Jan. 20 (Bloomberg) -- Mayors of about 80 U.S. cities from New York to Los Angeles to Houston are backing a campaign to remove legal barriers to same-sex marriage nationwide.
“The more support we build in our cities and states, the stronger case we can make for extending the freedom to marry to loving couples no matter where they live,” Mayor Antonio Villaraigosa of Los Angeles said today at a news briefing on the issue. Same-sex marriage is illegal under California law.
Legislators in Washington, New Jersey and Maryland are pushing measures to permit the practice, while voters in North Carolina and Minnesota will face ballot questions this year on banning it. Federal law doesn’t recognize same-sex marriages, which are legal in New York, Iowa, Connecticut, New Hampshire, Vermont, Massachusetts and the District of Columbia.
“Law-abiding, tax-paying families and their children deserve the same opportunities, the same rights and the same responsibilities afforded to every other family,” said Villaraigosa, a Democrat, at the briefing in Washington, where the U.S. Conference of Mayors is meeting. He spoke in support of Freedom to Marry, a New York-based advocacy group that says bans discriminate against homosexuals and infringe on their rights.
Critics say the practice undermines the traditional definition of marriage as a union between a man and a woman.
New York Law
Other big-city mayors at the briefing included independent Michael Bloomberg of New York, Democrat Annise Parker of Houston and Republican Jerry Sanders of San Diego. New York state made same-sex marriage legal last year, supported by Bloomberg and other city leaders.
“On average in New York City, 700 gay and lesbian couples are now getting married at the city clerk’s offices” each month, Bloomberg said. “That means every month, hundreds of more parents and children are gaining the economic stability and protections that come with being a formal family unit.”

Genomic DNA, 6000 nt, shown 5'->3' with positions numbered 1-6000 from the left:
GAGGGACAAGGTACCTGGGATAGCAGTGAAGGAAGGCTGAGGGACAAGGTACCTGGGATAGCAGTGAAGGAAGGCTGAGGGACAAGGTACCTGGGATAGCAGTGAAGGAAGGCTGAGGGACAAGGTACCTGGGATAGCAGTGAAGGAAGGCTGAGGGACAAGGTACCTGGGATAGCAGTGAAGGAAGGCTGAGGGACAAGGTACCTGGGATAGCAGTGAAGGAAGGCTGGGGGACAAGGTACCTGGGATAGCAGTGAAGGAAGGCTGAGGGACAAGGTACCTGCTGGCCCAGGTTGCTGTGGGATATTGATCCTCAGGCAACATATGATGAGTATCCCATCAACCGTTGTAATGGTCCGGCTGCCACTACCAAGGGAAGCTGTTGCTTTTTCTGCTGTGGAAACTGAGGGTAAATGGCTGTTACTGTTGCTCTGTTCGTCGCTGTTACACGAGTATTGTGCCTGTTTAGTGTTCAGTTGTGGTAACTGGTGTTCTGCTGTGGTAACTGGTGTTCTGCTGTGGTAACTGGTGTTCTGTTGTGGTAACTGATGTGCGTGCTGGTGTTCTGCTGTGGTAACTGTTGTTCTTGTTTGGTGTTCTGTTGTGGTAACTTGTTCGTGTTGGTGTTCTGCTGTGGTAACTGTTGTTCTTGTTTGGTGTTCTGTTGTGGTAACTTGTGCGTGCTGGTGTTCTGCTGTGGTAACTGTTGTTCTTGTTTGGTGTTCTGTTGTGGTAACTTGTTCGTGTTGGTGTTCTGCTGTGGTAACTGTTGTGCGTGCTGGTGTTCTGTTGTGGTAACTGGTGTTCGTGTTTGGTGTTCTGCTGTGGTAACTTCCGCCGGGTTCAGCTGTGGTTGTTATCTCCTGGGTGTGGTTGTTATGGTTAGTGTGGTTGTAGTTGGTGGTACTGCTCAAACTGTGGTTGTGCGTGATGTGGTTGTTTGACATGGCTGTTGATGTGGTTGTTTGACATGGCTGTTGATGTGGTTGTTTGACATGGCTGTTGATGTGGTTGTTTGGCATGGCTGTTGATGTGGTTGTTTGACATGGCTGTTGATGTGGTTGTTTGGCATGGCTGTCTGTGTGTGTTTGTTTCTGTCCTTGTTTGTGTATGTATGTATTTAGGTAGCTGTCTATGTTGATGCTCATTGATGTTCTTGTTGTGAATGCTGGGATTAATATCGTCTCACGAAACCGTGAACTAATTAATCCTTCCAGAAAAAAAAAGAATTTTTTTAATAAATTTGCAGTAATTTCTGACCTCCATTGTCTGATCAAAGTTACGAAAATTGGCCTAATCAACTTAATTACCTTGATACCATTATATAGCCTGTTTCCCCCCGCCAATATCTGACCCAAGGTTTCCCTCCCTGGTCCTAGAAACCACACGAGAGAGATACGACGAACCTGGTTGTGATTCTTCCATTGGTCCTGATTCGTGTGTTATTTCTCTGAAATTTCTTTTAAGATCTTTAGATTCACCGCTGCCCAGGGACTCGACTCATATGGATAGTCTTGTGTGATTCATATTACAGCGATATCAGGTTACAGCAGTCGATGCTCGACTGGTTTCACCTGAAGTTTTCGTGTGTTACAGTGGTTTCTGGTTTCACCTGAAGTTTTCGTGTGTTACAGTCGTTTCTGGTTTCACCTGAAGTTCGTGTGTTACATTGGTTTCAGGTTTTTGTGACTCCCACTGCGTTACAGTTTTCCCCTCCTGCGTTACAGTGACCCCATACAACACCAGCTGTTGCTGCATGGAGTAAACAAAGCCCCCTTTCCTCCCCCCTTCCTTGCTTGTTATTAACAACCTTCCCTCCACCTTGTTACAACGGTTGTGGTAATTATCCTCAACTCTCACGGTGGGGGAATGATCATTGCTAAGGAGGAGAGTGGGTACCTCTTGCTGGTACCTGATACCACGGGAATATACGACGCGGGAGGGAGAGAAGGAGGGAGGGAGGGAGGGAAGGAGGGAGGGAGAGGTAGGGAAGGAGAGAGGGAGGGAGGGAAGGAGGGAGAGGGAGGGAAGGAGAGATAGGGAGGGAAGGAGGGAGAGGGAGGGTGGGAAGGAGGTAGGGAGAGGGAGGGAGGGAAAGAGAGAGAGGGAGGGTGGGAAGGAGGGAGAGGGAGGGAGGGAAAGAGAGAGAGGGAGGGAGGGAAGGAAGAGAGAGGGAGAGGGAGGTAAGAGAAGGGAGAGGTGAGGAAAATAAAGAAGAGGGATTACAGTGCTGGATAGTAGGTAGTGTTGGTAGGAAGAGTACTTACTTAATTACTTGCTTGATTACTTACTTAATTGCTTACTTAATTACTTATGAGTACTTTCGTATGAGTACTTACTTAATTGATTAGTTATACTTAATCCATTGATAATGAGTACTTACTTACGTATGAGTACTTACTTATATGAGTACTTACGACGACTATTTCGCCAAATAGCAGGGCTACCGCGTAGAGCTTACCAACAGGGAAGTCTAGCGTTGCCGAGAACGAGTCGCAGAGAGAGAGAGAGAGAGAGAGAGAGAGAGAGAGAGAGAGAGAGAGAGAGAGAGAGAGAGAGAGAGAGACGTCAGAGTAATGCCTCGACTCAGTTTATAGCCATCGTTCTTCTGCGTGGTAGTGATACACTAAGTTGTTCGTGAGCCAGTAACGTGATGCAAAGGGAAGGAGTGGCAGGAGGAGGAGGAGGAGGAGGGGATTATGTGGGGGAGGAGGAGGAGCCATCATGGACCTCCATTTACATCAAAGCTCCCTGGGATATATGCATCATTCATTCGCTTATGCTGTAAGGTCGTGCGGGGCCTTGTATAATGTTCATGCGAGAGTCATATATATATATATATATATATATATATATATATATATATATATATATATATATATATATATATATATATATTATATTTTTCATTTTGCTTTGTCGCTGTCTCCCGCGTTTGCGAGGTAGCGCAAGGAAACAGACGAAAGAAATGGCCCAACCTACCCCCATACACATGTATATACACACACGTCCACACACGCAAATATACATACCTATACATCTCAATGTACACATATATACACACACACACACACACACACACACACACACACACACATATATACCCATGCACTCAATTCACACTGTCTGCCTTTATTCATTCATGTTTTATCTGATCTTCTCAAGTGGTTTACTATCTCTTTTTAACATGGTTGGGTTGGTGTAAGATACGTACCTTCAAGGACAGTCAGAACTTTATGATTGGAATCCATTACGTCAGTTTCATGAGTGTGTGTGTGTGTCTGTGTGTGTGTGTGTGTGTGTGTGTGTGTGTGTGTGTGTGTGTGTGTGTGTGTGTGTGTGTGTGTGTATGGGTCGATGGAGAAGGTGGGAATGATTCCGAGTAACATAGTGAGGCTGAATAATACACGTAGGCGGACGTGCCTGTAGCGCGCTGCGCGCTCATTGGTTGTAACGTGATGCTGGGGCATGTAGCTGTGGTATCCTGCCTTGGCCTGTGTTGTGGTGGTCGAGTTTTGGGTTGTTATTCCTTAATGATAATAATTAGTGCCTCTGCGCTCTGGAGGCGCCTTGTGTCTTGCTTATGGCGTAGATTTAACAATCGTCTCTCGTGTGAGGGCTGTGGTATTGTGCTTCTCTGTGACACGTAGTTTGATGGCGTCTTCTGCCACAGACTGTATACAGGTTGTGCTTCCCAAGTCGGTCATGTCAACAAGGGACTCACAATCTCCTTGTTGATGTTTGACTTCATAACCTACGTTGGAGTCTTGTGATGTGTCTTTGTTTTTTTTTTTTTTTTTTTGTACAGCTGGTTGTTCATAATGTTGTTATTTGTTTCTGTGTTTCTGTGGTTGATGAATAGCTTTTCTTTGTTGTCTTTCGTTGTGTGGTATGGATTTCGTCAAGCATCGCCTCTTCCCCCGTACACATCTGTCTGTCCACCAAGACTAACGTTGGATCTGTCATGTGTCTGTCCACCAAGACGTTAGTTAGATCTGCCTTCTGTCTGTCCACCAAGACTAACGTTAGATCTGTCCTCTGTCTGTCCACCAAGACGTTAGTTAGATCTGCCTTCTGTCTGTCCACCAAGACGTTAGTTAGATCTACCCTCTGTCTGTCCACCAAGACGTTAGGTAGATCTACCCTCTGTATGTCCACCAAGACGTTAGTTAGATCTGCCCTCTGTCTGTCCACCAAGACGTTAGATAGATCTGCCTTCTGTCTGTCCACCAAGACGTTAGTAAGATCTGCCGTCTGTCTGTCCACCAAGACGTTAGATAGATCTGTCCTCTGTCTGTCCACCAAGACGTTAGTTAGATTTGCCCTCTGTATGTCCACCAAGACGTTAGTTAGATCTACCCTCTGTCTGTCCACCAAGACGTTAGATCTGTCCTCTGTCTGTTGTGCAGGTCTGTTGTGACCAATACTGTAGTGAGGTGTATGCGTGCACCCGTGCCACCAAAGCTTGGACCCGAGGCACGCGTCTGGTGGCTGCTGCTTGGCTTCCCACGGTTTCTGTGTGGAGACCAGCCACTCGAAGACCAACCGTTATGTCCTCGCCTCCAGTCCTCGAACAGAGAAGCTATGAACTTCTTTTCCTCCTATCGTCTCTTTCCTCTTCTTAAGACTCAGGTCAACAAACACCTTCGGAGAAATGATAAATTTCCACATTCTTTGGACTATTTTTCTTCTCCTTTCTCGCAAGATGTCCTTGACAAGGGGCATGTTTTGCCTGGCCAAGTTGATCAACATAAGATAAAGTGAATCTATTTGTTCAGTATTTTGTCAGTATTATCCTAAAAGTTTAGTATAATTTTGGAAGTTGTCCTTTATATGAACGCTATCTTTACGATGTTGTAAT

The mayor added that the change has been an economic boon for the largest U.S. city. He has said that the new law helps companies attract top talent and draws same-sex couples as tourists, including some who intend to marry while in New York.
Same-sex marriage has been a divisive political issue since at least 1996, when Congress passed the Defense of Marriage Act that lets states refuse to recognize such unions.
Efforts to make the practice legal gained momentum in 2003, when the top Massachusetts court ruled 4-3 that a ban was unconstitutional. In 2004, the city of San Francisco initiated a court battle by letting gay couples wed. Massachusetts became the first state to permit same-sex marriage in May of that year.
Since then, the issue has become the subject of ballot fights in states such as California, where voters passed a constitutional change to overturn a state Supreme Court ruling and ban the practice.
--Editors: Ted Bunker, Stephen Merelman.
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